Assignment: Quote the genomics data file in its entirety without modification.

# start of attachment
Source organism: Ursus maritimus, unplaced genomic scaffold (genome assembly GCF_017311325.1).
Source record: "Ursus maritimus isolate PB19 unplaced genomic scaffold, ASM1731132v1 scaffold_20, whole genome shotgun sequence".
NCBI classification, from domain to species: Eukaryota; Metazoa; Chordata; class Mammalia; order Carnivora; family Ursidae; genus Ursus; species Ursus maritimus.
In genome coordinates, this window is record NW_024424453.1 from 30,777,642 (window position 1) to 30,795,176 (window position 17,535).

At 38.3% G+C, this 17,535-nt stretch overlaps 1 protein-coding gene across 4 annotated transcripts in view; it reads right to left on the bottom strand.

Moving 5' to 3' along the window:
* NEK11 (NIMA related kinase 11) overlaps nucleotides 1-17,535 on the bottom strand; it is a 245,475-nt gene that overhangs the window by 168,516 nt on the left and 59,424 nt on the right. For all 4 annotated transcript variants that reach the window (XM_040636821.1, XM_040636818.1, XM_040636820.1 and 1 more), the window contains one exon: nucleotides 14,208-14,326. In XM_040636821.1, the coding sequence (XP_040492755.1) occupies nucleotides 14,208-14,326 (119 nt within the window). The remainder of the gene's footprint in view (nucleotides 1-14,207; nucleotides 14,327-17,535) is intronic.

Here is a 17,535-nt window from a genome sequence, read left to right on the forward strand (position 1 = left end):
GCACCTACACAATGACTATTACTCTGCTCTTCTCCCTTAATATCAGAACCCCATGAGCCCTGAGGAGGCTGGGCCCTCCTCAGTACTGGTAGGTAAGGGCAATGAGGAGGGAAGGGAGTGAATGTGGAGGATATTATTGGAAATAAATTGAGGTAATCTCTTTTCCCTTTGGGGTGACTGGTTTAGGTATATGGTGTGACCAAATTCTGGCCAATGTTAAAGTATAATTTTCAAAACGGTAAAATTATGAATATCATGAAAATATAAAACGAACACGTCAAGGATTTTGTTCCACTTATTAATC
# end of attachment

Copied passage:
Source organism: Ursus maritimus, unplaced genomic scaffold (genome assembly GCF_017311325.1).
Source record: "Ursus maritimus isolate PB19 unplaced genomic scaffold, ASM1731132v1 scaffold_20, whole genome shotgun sequence".
NCBI classification, from domain to species: Eukaryota; Metazoa; Chordata; class Mammalia; order Carnivora; family Ursidae; genus Ursus; species Ursus maritimus.
In genome coordinates, this window is record NW_024424453.1 from 30,777,642 (window position 1) to 30,795,176 (window position 17,535).

At 38.3% G+C, this 17,535-nt stretch overlaps 1 protein-coding gene across 4 annotated transcripts in view; it reads right to left on the bottom strand.

Moving 5' to 3' along the window:
* NEK11 (NIMA related kinase 11) overlaps nucleotides 1-17,535 on the bottom strand; it is a 245,475-nt gene that overhangs the window by 168,516 nt on the left and 59,424 nt on the right. For all 4 annotated transcript variants that reach the window (XM_040636821.1, XM_040636818.1, XM_040636820.1 and 1 more), the window contains one exon: nucleotides 14,208-14,326. In XM_040636821.1, the coding sequence (XP_040492755.1) occupies nucleotides 14,208-14,326 (119 nt within the window). The remainder of the gene's footprint in view (nucleotides 1-14,207; nucleotides 14,327-17,535) is intronic.

Here is a 17,535-nt window from a genome sequence, read left to right on the forward strand (position 1 = left end):
GCACCTACACAATGACTATTACTCTGCTCTTCTCCCTTAATATCAGAACCCCATGAGCCCTGAGGAGGCTGGGCCCTCCTCAGTACTGGTAGGTAAGGGCAATGAGGAGGGAAGGGAGTGAATGTGGAGGATATTATTGGAAATAAATTGAGGTAATCTCTTTTCCCTTTGGGGTGACTGGTTTAGGTATATGGTGTGACCAAATTCTGGCCAATGTTAAAGTATAATTTTCAAAACGGTAAAATTATGAATATCATGAAAATATAAAACGAACACGTCAAGGATTTTGTTCCACTTATTAATC